From now until the 2017 NFL Draft takes place, we hope to showcase as many prospects as possible and examine both their strengths and weaknesses. Most of these profiles will feature individuals that the Pittsburgh Steelers are likely to have an interest in, while a few others will be top-ranked players. If there is a player you would like us to analyze, let us know in the comments below.
#10 Daeshon Hall / EDGE / 6’5 266 lbs
– Long arms lead to an overpowering rip move
– Violent punch
– Gets hands into passing lanes
– Has the burst to shoot through a gap
– Experience playing with hand in the dirt and standing up
– High motor player who does not take any snaps off
– Currently possesses only one NFL ready pass rush move
– Speed and bend off the edge could improve
– Plays too upright, needs to lower pad level
– Needs to be more physical at setting the edge
– Blocked out of gap control leaving huge hole for running backs to run through
– 2016: 50 tackles, 13 TFL, 3.5 sacks, 2 FF
– Career: 35.5 TFL, 14 Sacks, 1 INT, 4 FF
– Most sacks in a season: 7 in 2015
– Played on the opposite side of Myles Garrett
– 35” arms and 9 5/8” hands
When speaking of the 2017 NFL Draft, Texas A&M will always be associated with producing Myles Garrett but beyond the consensus number one overall pick, the Aggies defense has a few other contributors worth mentioning. Playing on the opposite end of Garrett, Daeshon Hall is another important member of the Texas A&M defense who comes equipped with his own unique assets.
With 35” arms at his disposal, there is no question that Hall passes the written portion of his scouting exam and by viewing his play on the field, the Texas A&M earns a passing grade in the eye exam as well. Hall demonstrates a violent punch that can get him early access into the opposing backfield, a significant reason why he has accumulated 35.5 tackles for a loss during his college career.
Violent shoves and punches make Hall a dangerous intruder in the pocket and though he was a few milliseconds short on the play above, he would not be so unlucky on a second occasion.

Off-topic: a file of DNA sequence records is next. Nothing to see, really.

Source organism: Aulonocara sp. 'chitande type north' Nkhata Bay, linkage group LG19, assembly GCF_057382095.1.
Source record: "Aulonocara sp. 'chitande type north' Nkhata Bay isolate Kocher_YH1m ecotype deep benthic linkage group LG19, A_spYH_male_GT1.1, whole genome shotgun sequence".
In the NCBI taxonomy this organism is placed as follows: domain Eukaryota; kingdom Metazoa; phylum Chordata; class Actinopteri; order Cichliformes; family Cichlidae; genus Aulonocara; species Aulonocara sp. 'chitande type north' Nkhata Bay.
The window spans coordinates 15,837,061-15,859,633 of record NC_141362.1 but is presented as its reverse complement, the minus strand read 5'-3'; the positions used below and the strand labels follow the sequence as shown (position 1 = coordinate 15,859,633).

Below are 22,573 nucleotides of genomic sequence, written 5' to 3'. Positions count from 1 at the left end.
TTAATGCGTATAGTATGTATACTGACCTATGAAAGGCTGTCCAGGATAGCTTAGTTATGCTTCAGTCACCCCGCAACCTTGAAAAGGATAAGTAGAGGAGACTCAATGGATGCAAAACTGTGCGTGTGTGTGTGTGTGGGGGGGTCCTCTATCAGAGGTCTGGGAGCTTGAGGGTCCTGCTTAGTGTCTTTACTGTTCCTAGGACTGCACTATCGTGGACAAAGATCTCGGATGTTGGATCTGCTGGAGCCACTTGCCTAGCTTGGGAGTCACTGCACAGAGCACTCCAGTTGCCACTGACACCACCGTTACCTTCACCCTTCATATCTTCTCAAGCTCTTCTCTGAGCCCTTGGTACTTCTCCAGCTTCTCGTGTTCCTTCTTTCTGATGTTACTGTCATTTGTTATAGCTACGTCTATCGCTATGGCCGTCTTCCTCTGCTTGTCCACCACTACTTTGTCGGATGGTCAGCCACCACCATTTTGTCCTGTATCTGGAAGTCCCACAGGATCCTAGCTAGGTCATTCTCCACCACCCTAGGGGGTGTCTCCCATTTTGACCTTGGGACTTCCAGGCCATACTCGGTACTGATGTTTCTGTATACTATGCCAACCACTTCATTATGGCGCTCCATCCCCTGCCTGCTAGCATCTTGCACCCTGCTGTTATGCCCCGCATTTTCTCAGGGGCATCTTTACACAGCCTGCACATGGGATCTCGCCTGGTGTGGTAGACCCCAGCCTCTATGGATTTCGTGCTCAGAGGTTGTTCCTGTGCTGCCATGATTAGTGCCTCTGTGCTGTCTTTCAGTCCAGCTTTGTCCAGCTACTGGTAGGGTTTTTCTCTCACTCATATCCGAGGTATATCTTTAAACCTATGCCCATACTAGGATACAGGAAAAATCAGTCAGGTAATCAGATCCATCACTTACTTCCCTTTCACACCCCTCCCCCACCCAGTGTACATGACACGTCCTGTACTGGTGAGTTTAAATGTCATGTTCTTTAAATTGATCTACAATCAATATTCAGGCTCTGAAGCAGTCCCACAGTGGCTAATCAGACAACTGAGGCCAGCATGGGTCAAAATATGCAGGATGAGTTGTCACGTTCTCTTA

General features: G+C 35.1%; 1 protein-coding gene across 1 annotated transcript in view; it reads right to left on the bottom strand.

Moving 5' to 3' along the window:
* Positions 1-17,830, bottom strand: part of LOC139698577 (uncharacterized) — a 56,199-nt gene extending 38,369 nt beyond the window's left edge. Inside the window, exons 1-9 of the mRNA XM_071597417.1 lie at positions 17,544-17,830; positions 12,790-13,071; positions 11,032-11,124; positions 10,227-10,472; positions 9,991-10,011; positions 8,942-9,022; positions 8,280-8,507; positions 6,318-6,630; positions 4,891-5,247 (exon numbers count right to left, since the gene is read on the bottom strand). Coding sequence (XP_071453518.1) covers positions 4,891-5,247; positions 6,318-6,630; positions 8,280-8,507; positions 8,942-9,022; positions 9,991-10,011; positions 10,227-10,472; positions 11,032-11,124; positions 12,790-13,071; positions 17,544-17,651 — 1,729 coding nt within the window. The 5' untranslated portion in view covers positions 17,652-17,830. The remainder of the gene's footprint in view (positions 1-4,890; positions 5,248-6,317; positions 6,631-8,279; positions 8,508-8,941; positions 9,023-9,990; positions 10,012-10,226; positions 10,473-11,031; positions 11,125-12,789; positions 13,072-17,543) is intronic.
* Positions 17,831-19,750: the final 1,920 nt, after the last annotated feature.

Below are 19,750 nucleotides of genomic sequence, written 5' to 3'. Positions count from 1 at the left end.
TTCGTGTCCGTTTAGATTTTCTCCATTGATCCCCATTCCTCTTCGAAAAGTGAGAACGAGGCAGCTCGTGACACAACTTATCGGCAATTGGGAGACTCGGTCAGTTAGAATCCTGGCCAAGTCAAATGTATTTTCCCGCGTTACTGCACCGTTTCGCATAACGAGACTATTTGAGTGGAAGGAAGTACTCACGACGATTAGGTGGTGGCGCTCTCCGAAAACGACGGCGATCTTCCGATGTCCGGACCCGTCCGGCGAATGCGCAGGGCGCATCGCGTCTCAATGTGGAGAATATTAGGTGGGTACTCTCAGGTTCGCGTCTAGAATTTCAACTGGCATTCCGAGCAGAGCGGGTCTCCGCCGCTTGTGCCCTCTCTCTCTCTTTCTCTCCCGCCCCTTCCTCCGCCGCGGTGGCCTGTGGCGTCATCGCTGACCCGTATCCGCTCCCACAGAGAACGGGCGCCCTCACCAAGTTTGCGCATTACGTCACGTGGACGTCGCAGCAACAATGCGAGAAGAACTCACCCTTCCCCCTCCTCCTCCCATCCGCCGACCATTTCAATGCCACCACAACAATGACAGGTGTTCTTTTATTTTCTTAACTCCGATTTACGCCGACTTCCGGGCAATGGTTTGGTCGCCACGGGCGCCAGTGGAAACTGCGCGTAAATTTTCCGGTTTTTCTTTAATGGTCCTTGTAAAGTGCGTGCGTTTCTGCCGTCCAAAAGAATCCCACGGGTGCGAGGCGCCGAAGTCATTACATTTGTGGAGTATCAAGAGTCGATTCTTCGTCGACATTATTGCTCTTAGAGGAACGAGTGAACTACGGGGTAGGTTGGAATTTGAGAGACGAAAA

With one hand at the Tennessee tackle’s chest, Hall is able to rip inside once the tackle’s hips widen. Hall is also not starting with his hand in the dirt like the prior play, an important gesture that shows that Hall is capable of getting to the quarterback from many different stances.
Just as well as Hall gets into the backfield on passing scenarios, he can power his way through a gap to disrupt the running game. With acceptable burst and strength, Hall is able to beat his opposition into the backfield.
Hall follows his pass rushing roots and dips under the right tackle’s inside shoulder to win leverage into the backfield. This is a technique used frequently by the Texas A&M product and has shown to be quite successful.
It is plays like the ones above that leave the possibility of Hall becoming a 3-4 end a reasonable suggestion. It would make sense to position at player where they can maximize their strengths and shadow their weaknesses and playing Hall as a 3-4 end would do exactly that.
As a pass rusher, Hall lacks a move set to get to the quarterback and not only that, he struggles greatly with setting the edge. Too often Hall finds himself being blocked wide, leaving a hole for running backs to venture through.
Hall simply lacks the strength and physicality to set the edge on his own. To play Hall as an edge rusher would set a very limited ceiling on his potential, as his best efforts at penetrating the running game come with his hand in the dirt. With the long, disruptive arms, all that will be needed for Hall to advance his game to the next step is to add more strength in order to improve his ability at the point of attack.
Though Hall may not enjoy the glamor of tallying sacks as a 3-4 end, he will enjoy the longevity that the position offers him – the same longevity that Hall may see disappear should he remain an edge defender.
Projection: Mid Day Three (Round 4 – Early Round 5)
Games Watched: vs South Carolina, vs Tennessee, vs Auburn, vs Prairie View